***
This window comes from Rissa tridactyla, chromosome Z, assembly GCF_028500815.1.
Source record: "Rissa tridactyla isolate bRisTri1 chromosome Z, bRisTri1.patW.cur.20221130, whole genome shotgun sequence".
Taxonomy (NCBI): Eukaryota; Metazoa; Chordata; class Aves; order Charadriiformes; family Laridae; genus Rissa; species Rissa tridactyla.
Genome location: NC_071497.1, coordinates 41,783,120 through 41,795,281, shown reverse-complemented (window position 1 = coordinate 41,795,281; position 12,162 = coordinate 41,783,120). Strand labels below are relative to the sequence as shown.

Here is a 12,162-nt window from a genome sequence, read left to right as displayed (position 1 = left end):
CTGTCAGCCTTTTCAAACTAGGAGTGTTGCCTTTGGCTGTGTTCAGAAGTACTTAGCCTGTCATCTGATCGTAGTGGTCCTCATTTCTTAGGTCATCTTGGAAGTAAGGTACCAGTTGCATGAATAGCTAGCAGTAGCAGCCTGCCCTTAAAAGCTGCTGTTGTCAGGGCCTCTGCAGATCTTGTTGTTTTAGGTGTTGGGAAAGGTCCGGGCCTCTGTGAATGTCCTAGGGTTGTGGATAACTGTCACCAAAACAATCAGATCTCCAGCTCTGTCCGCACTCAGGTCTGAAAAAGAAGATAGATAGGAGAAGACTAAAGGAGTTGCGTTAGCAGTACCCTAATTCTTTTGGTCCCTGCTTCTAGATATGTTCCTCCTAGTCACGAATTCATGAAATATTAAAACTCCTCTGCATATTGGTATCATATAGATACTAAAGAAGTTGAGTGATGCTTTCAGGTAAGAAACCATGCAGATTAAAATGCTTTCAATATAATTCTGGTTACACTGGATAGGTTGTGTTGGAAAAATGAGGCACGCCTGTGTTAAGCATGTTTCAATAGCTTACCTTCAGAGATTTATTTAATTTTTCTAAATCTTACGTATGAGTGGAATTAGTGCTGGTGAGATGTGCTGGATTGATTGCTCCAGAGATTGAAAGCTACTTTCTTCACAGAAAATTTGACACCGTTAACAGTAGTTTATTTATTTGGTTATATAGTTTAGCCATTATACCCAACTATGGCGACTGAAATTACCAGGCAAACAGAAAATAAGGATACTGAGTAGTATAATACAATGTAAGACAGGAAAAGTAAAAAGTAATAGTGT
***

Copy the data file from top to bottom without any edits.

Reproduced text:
This window comes from Rissa tridactyla, chromosome Z, assembly GCF_028500815.1.
Source record: "Rissa tridactyla isolate bRisTri1 chromosome Z, bRisTri1.patW.cur.20221130, whole genome shotgun sequence".
Taxonomy (NCBI): Eukaryota; Metazoa; Chordata; class Aves; order Charadriiformes; family Laridae; genus Rissa; species Rissa tridactyla.
Genome location: NC_071497.1, coordinates 41,783,120 through 41,795,281, shown reverse-complemented (window position 1 = coordinate 41,795,281; position 12,162 = coordinate 41,783,120). Strand labels below are relative to the sequence as shown.

Here is a 12,162-nt window from a genome sequence, read left to right as displayed (position 1 = left end):
CTGTCAGCCTTTTCAAACTAGGAGTGTTGCCTTTGGCTGTGTTCAGAAGTACTTAGCCTGTCATCTGATCGTAGTGGTCCTCATTTCTTAGGTCATCTTGGAAGTAAGGTACCAGTTGCATGAATAGCTAGCAGTAGCAGCCTGCCCTTAAAAGCTGCTGTTGTCAGGGCCTCTGCAGATCTTGTTGTTTTAGGTGTTGGGAAAGGTCCGGGCCTCTGTGAATGTCCTAGGGTTGTGGATAACTGTCACCAAAACAATCAGATCTCCAGCTCTGTCCGCACTCAGGTCTGAAAAAGAAGATAGATAGGAGAAGACTAAAGGAGTTGCGTTAGCAGTACCCTAATTCTTTTGGTCCCTGCTTCTAGATATGTTCCTCCTAGTCACGAATTCATGAAATATTAAAACTCCTCTGCATATTGGTATCATATAGATACTAAAGAAGTTGAGTGATGCTTTCAGGTAAGAAACCATGCAGATTAAAATGCTTTCAATATAATTCTGGTTACACTGGATAGGTTGTGTTGGAAAAATGAGGCACGCCTGTGTTAAGCATGTTTCAATAGCTTACCTTCAGAGATTTATTTAATTTTTCTAAATCTTACGTATGAGTGGAATTAGTGCTGGTGAGATGTGCTGGATTGATTGCTCCAGAGATTGAAAGCTACTTTCTTCACAGAAAATTTGACACCGTTAACAGTAGTTTATTTATTTGGTTATATAGTTTAGCCATTATACCCAACTATGGCGACTGAAATTACCAGGCAAACAGAAAATAAGGATACTGAGTAGTATAATACAATGTAAGACAGGAAAAGTAAAAAGTAATAGTGT